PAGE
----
Among my Wollongong Library borrowings has been this:
A few weeks back I saw a midday movie on 9GEM that I had honestly never heard of before. Now I really want to see it again.
Set against the backdrop of a rundown terraced street in London’s East End that’s been earmarked for redevelopment, Hemmings’ gritty urban drama follows 17-year-old Reg (Jack Wild), the eldest of 14 children, as he struggles to keep his family together following the sudden death of their mother (June Brown)…
The late Jack Wild is best known for playing the Artful Dodger in Olivier! and having adventures with TV’s HR Pufnstuf in the late-1960s, but in Hemmings’ second film as director he shows what an accomplished and serious actor he could be. It’s such a shame that Wild was plagued by addiction throughout his life (he was smoking and drinking from the age of 12 and died of oral cancer in 2006), and watching him puffing away with a cigarette in each hand while downing bottles of beer on screen here only makes his tragic real-life story all the more sadder.
Apart from Wild, most of the performers playing his young siblings were non-actors, and this only adds to the film’s docu-drama feel…
There’s also an anarchic sensibility running through the film as the youngsters stick two fingers at authority at every turn. And this is best expressed in the quite hilarious scenes in which the children see off a horrible woman hired to take care of them, reduce an inexperienced nun to tears and expertly give the police and social services the runaround. In this respect, Hemmings seems to have created a film with a true punk spirit, but with a neo-realist bent. This is gripping cinema with real soul. Do check it out…
That’s Xiuhtezcatl Martinez, (his first name pronounced ‘Shoe-Tez-Caht’) a 16 year old indigenous climate activist, hip-hop artist, and a powerful voice on the front lines of a global youth-led environmental movement. Remarkable.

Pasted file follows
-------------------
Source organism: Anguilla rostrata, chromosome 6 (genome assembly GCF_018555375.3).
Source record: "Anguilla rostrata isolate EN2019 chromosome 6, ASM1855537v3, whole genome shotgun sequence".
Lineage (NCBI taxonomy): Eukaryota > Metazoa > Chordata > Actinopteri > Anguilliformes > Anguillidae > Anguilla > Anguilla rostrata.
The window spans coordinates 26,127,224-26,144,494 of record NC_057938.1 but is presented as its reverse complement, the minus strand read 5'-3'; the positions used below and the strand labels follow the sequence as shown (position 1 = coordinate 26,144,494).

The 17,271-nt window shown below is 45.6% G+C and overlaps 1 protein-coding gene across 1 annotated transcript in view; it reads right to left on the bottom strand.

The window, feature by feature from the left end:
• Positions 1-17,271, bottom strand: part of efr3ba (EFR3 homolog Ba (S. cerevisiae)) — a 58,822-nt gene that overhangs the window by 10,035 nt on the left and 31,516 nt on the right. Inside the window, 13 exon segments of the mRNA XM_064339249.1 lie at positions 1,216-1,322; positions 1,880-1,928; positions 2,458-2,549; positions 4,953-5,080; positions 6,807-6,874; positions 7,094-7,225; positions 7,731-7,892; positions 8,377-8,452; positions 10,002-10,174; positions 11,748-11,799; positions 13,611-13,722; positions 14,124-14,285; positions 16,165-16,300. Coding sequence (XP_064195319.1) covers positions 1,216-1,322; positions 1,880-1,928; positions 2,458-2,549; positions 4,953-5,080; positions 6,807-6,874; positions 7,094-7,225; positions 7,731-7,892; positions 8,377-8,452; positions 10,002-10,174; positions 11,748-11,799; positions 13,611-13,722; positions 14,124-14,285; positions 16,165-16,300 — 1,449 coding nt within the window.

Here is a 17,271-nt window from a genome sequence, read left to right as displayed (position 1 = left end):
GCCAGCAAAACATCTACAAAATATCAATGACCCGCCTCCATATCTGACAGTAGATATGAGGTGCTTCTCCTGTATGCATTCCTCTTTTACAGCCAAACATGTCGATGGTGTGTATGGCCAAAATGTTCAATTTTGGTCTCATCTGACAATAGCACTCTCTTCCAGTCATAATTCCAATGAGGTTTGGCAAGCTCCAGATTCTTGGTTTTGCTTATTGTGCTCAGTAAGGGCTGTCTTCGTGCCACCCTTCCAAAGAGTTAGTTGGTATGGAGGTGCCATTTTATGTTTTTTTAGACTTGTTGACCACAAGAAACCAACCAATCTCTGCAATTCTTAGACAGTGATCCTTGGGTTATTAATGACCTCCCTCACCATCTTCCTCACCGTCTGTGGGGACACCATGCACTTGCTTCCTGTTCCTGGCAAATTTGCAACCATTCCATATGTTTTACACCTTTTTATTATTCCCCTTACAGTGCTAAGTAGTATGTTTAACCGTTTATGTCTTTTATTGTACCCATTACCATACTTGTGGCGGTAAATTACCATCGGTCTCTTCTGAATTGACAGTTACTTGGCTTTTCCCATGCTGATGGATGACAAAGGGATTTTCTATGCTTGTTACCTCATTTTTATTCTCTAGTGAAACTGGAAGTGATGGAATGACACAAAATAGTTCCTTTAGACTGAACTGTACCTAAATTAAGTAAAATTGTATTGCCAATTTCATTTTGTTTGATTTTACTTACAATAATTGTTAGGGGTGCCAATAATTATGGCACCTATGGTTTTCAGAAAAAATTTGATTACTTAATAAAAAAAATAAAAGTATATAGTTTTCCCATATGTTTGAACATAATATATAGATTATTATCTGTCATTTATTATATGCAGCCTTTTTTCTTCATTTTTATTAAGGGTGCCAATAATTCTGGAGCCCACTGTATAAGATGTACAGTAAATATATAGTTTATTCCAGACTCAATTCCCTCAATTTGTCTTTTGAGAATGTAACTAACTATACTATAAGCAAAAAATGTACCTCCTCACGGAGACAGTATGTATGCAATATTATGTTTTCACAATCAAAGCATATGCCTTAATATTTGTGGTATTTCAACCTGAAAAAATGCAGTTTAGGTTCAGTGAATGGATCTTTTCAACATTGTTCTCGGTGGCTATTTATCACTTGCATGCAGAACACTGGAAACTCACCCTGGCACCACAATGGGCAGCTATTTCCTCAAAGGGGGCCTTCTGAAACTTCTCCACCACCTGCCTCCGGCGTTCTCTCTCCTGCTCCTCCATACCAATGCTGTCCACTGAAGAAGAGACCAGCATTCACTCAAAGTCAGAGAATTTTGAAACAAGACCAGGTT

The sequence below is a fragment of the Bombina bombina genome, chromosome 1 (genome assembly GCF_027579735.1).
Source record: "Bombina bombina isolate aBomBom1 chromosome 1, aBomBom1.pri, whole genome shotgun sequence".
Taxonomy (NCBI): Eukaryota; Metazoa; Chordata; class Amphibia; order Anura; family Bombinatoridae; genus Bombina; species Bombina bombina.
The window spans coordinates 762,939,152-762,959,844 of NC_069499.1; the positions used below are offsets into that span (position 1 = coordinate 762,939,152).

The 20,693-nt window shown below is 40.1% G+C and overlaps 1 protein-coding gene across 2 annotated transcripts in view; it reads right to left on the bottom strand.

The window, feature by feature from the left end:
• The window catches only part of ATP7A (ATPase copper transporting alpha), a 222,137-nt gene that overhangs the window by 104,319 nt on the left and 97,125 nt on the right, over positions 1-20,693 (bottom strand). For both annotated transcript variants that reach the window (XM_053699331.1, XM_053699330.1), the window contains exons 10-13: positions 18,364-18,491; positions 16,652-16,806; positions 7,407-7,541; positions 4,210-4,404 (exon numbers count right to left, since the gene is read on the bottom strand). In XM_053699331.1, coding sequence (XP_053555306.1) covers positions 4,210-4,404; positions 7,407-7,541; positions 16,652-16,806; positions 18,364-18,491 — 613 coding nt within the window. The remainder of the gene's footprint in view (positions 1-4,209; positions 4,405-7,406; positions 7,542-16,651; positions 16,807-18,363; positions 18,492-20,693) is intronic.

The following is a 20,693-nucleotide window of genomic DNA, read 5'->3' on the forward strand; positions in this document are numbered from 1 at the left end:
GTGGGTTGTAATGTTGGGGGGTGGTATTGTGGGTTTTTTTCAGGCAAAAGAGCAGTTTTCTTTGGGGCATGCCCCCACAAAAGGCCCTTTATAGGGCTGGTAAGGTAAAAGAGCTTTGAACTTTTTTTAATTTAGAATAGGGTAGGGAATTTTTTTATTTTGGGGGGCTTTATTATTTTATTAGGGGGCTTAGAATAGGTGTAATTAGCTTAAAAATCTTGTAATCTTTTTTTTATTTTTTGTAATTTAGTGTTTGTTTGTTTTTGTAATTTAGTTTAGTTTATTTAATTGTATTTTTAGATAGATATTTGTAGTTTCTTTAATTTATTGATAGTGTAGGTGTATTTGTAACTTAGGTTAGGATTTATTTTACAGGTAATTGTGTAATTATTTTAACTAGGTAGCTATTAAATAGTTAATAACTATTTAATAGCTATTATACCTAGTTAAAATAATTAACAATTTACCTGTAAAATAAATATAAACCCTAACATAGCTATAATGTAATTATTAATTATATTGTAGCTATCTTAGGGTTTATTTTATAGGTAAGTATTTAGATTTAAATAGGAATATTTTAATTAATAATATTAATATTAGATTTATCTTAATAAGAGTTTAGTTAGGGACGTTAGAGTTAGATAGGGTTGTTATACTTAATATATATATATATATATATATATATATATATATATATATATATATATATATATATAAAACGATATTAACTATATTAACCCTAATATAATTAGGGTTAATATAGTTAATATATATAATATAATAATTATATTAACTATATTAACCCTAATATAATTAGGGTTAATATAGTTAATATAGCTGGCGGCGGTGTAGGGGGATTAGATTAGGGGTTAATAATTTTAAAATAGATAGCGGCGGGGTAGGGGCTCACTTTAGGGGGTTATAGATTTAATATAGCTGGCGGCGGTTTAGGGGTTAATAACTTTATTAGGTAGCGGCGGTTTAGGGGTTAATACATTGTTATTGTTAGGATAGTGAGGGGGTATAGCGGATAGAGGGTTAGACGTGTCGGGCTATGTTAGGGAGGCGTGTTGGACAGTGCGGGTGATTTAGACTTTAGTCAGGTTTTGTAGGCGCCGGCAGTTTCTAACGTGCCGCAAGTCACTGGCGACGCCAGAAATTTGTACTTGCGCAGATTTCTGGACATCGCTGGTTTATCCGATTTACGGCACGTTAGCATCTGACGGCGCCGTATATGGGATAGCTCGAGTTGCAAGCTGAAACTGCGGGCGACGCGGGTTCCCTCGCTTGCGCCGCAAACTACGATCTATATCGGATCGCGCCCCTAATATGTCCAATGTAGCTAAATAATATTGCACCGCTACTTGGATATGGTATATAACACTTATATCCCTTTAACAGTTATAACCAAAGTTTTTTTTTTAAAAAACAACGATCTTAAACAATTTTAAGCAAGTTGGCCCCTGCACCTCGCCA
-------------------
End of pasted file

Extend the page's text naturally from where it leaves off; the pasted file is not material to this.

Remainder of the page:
In the audience were these two:
US President Donald Trump’s travel ban was in the spotlight on last night’s Q&A program, with two Syrian refugees putting a human face on the debate and asking why they deserved to be banned from the country.
Brothers Omar and Saad Al Kassab lived in Syria during the Arab Spring, and Omar said he was “shot and tortured by the Syrian regime” before he and his family were forced to flee to Australia.
Just three years later in 2016, Saad was celebrated as dux of Catholic Regional College Sydenham, in Melbourne’s north-west, after earning an Australian Tertiary Admission Rank (ATAR) of 96.65.
“Australia has kindly given us a new life … I am also halfway through my business degree,” Omar told the panel, which included Victorian Premier Daniel Andrews, Minister for Environment and Energy Josh Frydenberg, columnist Daisy Cousens, climate activist Xiuhtezcatl Martinez and columnist Helen Andrews.
“Why would someone ban people like us from being citizens of this country?”
Saad and Omar taught themselves how to speak English by watching ‘Question Time’ in Federal Parliament and using their father’s battered English-Arab dictionary.
On QandA see also Q&A: refugees put a human face on debate over Trump’s travel ban. Another matter raised during the show is covered in that article.
“Based on the NOAA [US National Oceanic and Atmospheric Administration] whistleblower that went public just this week, that revealed that the so-called ‘pause-buster’ paper under Obama was based on flawed data and flawed models, it sounds like they are the enemies of science and not Donald Trump.”
That really needs to be nailed. Compare meteorologist Dan Satterfield, The Graph The Daily Mail Does Not Want You To See.
Now you know how embarrassingly wrong they are.
Honest mistakes happen in journalism, and honest journalists correct them. The Daily Mail graph is still online as of Sunday night, and that should tell you something. Yes, they pointed out the error in the caption, but most people will see the graph, look at the headline, and believe a falsehood. Meanwhile, the print version is now lining garbage bins and bird cages from Dumfries to Dover, and from London to Liverpool.
That’s just where it should be.